Universities could help plug the missing middle by providing more imaginative learning opportunities. "Often cultural entrepreneurs do not realise they need these skills until long after they have left college and started a business. That is why these additional and top-up skills need to be delivered in a flexible way, using distance learning and often taught by peers," states the paper.
"A lot of these companies are formed by people just out of university. What universities need to do is make the interface more porous, through incubators and allowing students to set up companies. Former students need the opportunity to go back and study a business module when they are or 28 years old and universities should look at becoming more modular," said Mr Leadbeater.
It is a point with which Sir Douglas Hague, associate fellow of Templeton College, Oxford, agrees: "Universities need to help people learn rather than tell them what they should know. There is no point in trying to force knowledge on entrepreneurs - they will come to you when they need it."
Another recent Demos pamphlet highlights Waterloo University in Canada's cooperative education programme. It integrates work-based learning into the more traditional university environment, allowing students to spend up to half their time applying their skills and knowledge in work-based environments.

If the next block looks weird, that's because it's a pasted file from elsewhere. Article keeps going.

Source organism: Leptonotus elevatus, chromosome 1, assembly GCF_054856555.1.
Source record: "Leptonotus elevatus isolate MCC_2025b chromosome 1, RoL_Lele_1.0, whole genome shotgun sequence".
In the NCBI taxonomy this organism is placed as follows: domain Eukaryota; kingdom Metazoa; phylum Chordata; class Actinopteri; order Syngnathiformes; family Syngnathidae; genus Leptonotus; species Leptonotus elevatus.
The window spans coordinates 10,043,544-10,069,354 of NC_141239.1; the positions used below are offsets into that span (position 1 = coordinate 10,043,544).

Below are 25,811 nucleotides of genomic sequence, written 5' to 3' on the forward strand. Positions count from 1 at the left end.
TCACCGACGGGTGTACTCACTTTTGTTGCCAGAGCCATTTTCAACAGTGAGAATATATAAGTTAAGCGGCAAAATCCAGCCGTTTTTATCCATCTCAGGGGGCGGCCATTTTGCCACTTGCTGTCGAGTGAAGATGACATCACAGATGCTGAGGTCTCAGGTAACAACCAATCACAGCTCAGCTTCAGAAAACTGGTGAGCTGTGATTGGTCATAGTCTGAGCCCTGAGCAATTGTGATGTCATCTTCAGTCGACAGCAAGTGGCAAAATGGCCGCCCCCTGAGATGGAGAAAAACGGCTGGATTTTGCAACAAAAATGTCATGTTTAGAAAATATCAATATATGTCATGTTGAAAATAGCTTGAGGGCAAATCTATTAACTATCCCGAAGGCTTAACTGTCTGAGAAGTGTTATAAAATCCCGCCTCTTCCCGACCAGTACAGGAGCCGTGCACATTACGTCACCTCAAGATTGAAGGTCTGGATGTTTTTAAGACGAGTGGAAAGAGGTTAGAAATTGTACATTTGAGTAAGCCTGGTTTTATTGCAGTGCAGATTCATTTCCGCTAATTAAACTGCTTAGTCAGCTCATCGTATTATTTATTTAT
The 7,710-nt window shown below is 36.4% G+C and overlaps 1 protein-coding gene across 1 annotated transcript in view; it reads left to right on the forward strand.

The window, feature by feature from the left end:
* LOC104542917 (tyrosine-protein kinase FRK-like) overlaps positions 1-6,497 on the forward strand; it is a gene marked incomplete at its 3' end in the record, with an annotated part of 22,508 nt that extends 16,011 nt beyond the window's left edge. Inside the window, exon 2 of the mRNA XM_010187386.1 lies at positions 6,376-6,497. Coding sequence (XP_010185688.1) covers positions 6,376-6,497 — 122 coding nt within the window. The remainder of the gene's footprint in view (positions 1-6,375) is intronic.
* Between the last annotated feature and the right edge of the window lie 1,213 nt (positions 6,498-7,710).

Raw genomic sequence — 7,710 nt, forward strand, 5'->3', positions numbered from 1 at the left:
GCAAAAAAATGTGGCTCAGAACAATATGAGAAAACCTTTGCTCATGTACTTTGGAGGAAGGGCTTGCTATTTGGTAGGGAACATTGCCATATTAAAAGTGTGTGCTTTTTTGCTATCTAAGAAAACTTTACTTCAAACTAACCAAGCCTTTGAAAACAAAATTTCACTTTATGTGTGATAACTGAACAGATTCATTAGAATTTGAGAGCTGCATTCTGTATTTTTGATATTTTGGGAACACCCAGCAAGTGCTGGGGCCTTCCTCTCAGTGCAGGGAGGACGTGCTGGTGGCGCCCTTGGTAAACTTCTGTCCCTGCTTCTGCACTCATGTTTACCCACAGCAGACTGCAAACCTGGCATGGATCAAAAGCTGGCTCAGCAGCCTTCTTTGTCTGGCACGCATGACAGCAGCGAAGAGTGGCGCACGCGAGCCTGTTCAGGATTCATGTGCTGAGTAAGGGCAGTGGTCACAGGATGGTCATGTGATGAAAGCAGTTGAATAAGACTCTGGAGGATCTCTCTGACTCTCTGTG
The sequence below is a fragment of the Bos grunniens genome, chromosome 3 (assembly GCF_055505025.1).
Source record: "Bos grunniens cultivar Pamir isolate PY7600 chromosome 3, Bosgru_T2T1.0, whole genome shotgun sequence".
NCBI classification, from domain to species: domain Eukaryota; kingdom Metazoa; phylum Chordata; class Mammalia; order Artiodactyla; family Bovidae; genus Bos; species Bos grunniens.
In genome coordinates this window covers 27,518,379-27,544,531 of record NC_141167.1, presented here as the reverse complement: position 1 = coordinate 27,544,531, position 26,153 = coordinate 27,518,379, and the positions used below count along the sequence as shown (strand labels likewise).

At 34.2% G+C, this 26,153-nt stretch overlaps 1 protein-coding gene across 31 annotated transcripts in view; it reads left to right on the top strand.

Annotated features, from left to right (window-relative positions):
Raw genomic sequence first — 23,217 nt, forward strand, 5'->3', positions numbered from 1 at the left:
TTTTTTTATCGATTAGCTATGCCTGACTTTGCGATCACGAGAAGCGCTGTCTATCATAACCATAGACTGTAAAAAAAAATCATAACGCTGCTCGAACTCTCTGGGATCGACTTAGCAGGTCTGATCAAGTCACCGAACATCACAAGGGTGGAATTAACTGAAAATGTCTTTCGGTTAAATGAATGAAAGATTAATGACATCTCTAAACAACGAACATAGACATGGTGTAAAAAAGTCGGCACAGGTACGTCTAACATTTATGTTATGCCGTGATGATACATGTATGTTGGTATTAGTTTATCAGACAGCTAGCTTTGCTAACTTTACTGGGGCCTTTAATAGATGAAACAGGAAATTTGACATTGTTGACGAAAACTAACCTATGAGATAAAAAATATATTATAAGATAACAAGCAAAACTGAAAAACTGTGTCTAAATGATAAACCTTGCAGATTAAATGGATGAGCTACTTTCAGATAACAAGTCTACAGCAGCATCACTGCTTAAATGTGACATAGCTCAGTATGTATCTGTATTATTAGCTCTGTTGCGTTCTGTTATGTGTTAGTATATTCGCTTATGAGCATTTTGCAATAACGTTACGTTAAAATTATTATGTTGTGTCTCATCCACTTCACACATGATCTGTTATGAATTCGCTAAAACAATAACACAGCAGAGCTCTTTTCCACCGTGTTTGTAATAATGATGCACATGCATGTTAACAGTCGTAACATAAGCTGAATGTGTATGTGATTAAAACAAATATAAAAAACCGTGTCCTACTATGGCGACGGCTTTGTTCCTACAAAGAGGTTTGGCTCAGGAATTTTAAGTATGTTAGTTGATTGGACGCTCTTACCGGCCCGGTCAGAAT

The knowledge economy needs not only an educated workforce but an educated consumer base, according to Professor Quah. "I would make a double whammy case for higher education. The knowledge economy needs high-tech products and it also needs people who can use them. A skilled workforce is critical for both aspects and higher education is critical for a skilled workforce," he said.
Professor Quah draws parallels between the need for a society that can create a demand for high-tech products and the way in which a democratic society needs a vital, thinking population.
"We joke about how none of us can programme the clock on the VCR and we have to get our children to do it, but we shouldn't joke about it - it is symptomatic of the problems facing society. It is important that society can keep up a discourse," he said.
Reporting team: Alison Goddard, Tony Tysome, Alan Thomson, Olga Wojtas, Kam Patel
Next week: how the social benefits of higher education help the economy; maintaining the creative edge; the vice-chancellors' case.
* University with hotline to WIREd world
In 1994, two years after leaving university, Rowan Douglas founded WIRE "to act as a broker between those who have information - such as the universities - and those who need it".
The company provides online information analysis to clients, including "a significant proportion" of the insurance and reinsurance market's underwriters, brokers and exchangers. Five years later, more than 60 companies have used WIRE's services, 40 per cent of which were based overseas. WIRE has an annual turnover of Pounds 750,000.
"I had spent time in academia and in the City and I identified a gap - I realised that PhD theses should be repackaged and the information delivered quickly to the City," Mr Douglas said.